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50 years ago this season, the Atlanta Falcons made their debut in the NFL after becoming one of the rare (at the time) southern teams. It hasn’t always been easy, as the Falcons did not have their first division title until 1980, back when they played in the NFC West and we learned what geography was all about. A big part of reaching the top is finding a franchise quarterback, something that the Falcons seemed to struggle with for decades.

There have been some very good quarterbacks over the years, though clearly their best ones have come in recent years. Before the 2016 season, the Falcons had only reached one Super Bowl and that came with a 19-34 loss to the Broncos. Chris Chandler was the quarterback at the time, so where does he rank among the best starting quarterbacks in Falcons history?

There have been a total of 37 signal callers that have gotten the start for Atlanta, starting with Randy Johnson and is now in the capable hands of Matt Ryan. Let’s take a look at all 37 of those quarterbacks, ranking them from worst to best. We start with one of the franchise’s first quarterbacks.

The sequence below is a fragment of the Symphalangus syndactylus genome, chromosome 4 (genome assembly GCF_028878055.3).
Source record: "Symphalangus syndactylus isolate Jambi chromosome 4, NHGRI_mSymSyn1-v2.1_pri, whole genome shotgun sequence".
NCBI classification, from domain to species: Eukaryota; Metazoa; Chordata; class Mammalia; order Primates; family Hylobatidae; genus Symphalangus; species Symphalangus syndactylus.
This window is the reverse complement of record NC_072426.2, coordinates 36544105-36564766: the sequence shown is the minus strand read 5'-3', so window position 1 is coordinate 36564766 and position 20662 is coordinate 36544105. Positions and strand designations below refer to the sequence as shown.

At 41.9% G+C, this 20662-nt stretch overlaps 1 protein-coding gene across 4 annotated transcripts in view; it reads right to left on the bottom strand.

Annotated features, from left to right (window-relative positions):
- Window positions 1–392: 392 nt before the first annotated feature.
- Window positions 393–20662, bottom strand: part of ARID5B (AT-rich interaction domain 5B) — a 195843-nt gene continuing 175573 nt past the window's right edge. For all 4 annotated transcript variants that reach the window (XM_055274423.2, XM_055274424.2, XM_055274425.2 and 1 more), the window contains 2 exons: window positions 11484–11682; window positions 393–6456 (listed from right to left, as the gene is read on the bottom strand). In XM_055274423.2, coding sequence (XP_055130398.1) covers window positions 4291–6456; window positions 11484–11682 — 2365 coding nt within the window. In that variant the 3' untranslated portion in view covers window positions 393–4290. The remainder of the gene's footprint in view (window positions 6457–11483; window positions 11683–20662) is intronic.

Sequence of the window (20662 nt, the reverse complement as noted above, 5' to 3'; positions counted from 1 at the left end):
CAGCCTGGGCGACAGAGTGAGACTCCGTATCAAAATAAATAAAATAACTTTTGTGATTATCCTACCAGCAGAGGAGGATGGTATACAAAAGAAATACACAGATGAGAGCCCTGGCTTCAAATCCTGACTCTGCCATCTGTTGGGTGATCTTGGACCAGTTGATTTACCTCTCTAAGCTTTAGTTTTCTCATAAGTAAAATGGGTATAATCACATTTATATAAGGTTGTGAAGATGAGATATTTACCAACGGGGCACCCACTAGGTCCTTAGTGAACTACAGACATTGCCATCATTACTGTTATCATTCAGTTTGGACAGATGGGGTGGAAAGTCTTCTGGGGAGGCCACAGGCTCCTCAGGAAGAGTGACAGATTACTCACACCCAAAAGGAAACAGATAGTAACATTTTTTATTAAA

37. Steve Sloan

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Our list begins with Steve Sloan, a former Alabama quarterback that joined the Atlanta Falcons out of college and lasted just two NFL seasons (both with Atlanta). Sloan appeared in eight games for the Falcons, but only started in one game, which turned out to be a loss. All in all, Sloan connected on just 10 of his 31 passes in 1966 and 1967 for a total of 134 yards, no touchdowns and four interceptions.

The game was a bit different back then for passers, but those numbers are downright bad no matter how you look at them. Sloan would get into coaching immediately after retiring in 1967, bouncing around as head coach with schools like Vanderbilt, Texas Tech, Ole Miss and Duke. He then became an Athletic Director at four schools before retiring in 2006.

36. Kim McQuilken

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Just getting edged out by Sloan as the worst quarterback in Falcons history is Kim McQuilken, a former third round draft pick in 1974 by the Falcons. McQuilken remained with the team for four seasons, making seven starts in the process with 23 total appearances. McQuilken won just two of those starts, finishing with a 39.9 completion percentage and four touchdowns. However, the eye opening stat is the fact that he threw for 28 interceptions. That’s an interception rate of 10.4 percent, and that’s disturbing in any era.